I gotta note that the bouldering in this canyon is more intense than Pumphouse Wash. The boulders are bigger and consistent throughout. No real open stretches. We did get a good running-across-the-boulders rhythm going a couple of times (not recommended, unless you're good at running on the small rocks on Camelback). Okay... Continue on 0.72 miles from the beginning of the Coconino Sandstone to what "Canyoneering Arizona" calls the "liquid pool of ice". Temperature being.....tada.... 68 at worst. (70 on the shallow edge) It's cold at first but nothing compared to the California coast. However, we both agreed it's the coldest 68! I guestimate the length across around fifty yards (using the ol' quarterback eye). It's a mandatory swim as the canyon walls stretch high into the sky. You can barely see straight through as the canyon walls interweave. As of this writing, there's a high point in the middle of the pool where you can catch your breath. I recommend a drybag ($10 - $30) from REI for anything you wish to keep dry.

5.35MB 15-second MPEG Video from center pool Comedian Tony version

Here are a couple of cool location reports... Schnebly Hill is the mountain rising to the north (you'd never know it because the canyon walls are too steep). The Merry-Go-Round is only about 2.5 air miles from the liquid pools. So you're out in the middle of nowhere, but not really.

There is a second narrow with a pool shortly after the first. This one is much shorter and mostly a wade. The water temperature here was 58 degrees in the middle. Now that's cold!

We continued. As we'd been traveling at a snail's pace up until now, I quit tracking so much data to speed things up. Constant boulder hopping continued into the Supai layer (red rock). We traveled to N 34 50.866', W 111 40.236' Here, maybe a half-mile into the Supai layer, we ran into a small waterfall. The waterfall is just shy of being negotiable. A very inviting pool is below. We both wanted to jump, but I didn't think we could get back up. We scrambled up the wall on the left and looked ahead. The red rock is beautiful here, and I'm sure there are treasures further on. At 12:12 pm, about five hours into this hike and only 3.25 miles progress, I decided to turn around. Tony was disappointed (so was I). He offered to carry me a few more miles to the ruins (for a small $10 raise, that is). However, judging the circumstances, it was the appropriate choice. I was running on only two hours of sleep after a twelve-hour shift with another lined up.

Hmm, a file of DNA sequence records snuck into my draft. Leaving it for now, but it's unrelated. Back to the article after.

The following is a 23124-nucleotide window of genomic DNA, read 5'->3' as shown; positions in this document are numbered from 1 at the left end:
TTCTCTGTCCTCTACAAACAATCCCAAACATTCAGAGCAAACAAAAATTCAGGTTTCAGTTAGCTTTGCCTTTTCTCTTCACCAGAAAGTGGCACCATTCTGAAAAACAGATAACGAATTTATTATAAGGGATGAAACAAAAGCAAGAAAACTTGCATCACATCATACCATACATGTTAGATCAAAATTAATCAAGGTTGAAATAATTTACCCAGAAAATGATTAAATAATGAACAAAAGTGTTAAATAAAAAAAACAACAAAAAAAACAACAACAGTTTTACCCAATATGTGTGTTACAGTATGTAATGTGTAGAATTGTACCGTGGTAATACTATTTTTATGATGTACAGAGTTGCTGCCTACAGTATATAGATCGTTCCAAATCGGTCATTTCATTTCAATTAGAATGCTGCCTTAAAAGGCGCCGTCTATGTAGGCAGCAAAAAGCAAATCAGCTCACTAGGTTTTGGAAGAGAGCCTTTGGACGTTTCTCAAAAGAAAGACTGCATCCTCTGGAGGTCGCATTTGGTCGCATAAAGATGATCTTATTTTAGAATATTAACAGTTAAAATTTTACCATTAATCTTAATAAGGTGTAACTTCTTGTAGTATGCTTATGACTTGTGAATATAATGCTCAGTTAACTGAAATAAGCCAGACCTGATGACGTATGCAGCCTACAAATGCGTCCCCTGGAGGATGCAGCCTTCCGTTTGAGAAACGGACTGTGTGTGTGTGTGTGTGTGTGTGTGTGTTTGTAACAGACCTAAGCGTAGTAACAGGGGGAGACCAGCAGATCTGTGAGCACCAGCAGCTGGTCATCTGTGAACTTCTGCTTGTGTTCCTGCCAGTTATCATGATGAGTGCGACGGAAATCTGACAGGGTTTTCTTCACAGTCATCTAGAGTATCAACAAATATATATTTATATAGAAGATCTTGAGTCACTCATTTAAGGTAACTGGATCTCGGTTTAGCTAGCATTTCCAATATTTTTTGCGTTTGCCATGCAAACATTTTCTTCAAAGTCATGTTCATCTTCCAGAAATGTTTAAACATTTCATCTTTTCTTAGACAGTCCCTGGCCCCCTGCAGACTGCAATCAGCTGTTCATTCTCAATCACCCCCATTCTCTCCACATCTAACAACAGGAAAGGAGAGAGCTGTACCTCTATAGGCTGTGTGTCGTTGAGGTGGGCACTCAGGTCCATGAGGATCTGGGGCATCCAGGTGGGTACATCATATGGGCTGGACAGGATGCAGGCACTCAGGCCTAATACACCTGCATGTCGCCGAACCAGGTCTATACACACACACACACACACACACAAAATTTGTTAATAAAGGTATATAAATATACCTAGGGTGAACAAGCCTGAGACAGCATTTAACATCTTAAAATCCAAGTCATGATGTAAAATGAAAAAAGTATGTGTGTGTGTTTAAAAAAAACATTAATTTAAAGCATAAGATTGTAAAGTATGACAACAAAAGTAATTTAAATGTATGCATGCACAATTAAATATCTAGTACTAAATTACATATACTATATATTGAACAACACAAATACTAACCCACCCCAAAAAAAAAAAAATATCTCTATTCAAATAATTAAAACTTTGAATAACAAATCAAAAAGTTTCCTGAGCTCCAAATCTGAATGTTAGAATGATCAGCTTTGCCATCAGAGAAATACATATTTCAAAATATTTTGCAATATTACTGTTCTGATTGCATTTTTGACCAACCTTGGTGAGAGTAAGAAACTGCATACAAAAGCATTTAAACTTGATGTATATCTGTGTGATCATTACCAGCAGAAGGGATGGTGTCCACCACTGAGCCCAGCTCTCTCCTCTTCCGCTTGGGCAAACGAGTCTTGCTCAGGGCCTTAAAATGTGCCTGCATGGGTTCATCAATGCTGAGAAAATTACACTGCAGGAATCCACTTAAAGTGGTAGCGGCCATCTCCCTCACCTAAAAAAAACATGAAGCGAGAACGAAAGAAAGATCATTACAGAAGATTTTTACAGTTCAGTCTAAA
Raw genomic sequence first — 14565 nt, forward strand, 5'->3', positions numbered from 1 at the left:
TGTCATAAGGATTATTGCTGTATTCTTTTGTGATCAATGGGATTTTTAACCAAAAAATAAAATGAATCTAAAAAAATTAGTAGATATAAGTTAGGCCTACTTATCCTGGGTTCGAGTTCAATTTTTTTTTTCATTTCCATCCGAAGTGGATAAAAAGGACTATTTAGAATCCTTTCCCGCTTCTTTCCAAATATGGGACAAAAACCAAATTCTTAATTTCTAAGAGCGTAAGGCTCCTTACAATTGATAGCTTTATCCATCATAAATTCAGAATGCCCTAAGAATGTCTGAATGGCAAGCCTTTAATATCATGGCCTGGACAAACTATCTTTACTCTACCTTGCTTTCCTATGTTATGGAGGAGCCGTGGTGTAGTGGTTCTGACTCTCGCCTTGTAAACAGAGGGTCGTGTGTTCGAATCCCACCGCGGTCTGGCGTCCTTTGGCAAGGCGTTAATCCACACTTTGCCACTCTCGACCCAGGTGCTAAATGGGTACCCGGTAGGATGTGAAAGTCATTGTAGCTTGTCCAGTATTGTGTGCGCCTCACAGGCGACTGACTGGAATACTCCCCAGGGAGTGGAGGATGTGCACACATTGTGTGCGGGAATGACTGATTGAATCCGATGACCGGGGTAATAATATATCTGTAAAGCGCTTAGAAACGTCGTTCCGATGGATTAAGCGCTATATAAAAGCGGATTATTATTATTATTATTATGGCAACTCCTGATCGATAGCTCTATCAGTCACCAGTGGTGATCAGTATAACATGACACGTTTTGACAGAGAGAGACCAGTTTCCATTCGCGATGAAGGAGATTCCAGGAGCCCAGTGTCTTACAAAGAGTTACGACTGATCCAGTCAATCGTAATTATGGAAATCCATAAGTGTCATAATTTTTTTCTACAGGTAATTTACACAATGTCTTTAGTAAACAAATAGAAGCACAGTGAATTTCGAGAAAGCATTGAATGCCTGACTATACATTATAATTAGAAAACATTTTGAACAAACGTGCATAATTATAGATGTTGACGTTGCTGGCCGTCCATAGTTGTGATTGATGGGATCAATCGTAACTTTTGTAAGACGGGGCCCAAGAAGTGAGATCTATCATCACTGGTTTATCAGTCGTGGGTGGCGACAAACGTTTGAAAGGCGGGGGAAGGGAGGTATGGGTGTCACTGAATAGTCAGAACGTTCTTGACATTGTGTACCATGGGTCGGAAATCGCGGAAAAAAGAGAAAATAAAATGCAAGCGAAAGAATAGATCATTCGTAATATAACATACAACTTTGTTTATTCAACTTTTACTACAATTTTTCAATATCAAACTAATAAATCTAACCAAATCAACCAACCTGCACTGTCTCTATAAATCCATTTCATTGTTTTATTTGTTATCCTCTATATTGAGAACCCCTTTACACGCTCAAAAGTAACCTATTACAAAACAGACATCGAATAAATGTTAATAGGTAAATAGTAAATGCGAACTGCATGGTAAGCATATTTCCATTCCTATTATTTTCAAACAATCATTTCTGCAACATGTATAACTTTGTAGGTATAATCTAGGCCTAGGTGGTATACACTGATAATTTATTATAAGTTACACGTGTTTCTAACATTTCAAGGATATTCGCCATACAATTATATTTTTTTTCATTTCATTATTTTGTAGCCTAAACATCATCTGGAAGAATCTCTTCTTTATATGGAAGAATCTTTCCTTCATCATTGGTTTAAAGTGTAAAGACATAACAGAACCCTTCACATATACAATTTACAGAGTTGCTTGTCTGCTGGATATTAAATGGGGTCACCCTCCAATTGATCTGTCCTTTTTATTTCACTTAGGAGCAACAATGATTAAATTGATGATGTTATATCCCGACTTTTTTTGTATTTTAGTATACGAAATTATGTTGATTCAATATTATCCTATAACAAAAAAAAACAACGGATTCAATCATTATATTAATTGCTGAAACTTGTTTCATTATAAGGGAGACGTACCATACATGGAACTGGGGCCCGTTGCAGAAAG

The pools on the way back were awesome and refreshing. We both felt like we were in basic training.... running, climbing, swimming, over and over. We made excellent time back to "The Dip" in only 2 hrs. On the lift back up I started cramping. I took probably five breaks in the next half mile. Then we couldn't find our cairns where we entered the canyon. Luckily, GPS led us back safely. It took another 1.5 hours from "The Dip", making for a 4-hour return and a 9-hour trip. I believe I could easily go out and back in 6 to 7 seven hours now, knowing the obstacles and better prepared.

RatedHikePoint to pointOne-Way mileage
5Woods Canyon (Upper)Upper trailhead to 1st scramble3.25 miles
4Woods Canyon1st scramble to Red Rock Beach7.00 miles
3Woods Canyon Trail #93Red Rock Beach to lower trailhead (in reverse)3.40 miles

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2001-07-07 joebartels
  • wilderness related
WARNING! Hiking and outdoor related sports can be dangerous. Be responsible and prepare for the trip. Study the area you are entering and plan accordingly. Dress for the current and unexpected weather changes. Take plenty of water. Never go alone. Make an itinerary with your plan(s), route(s), destination(s) and expected return time. Give your itinerary to trusted family and/or friends.

Permit $$

Map Drive
High Clearance possible when dry

To Upper Woods Canyon (arbitrary/unofficial) Trailhead
From Phoenix head north on I-17. Take off on exit 315. Go under the highway west and pick up FR#80. Go right (north) on FR#80 and follow to it's end. (at the one fork, stay right)

The road is best suited for high clearance vehicles. When it gets muddy 4x4 is a must and at times not even negotiable. The area is closed to vehicular travel from Dec 15th to Apr 1st as it's a designated "Quiet Area".

From PHX (I-10 & AZ-51) 125 mi - about 2 hours 1 min
From TUC (Jct 1-10 & Grant) 230 mi - about 3 hours 38 mins
From FLG (Jct I-17 & I-40) 27.2 mi - about 31 mins
(Trailhead is generic)
90+° 8am - 6pm kills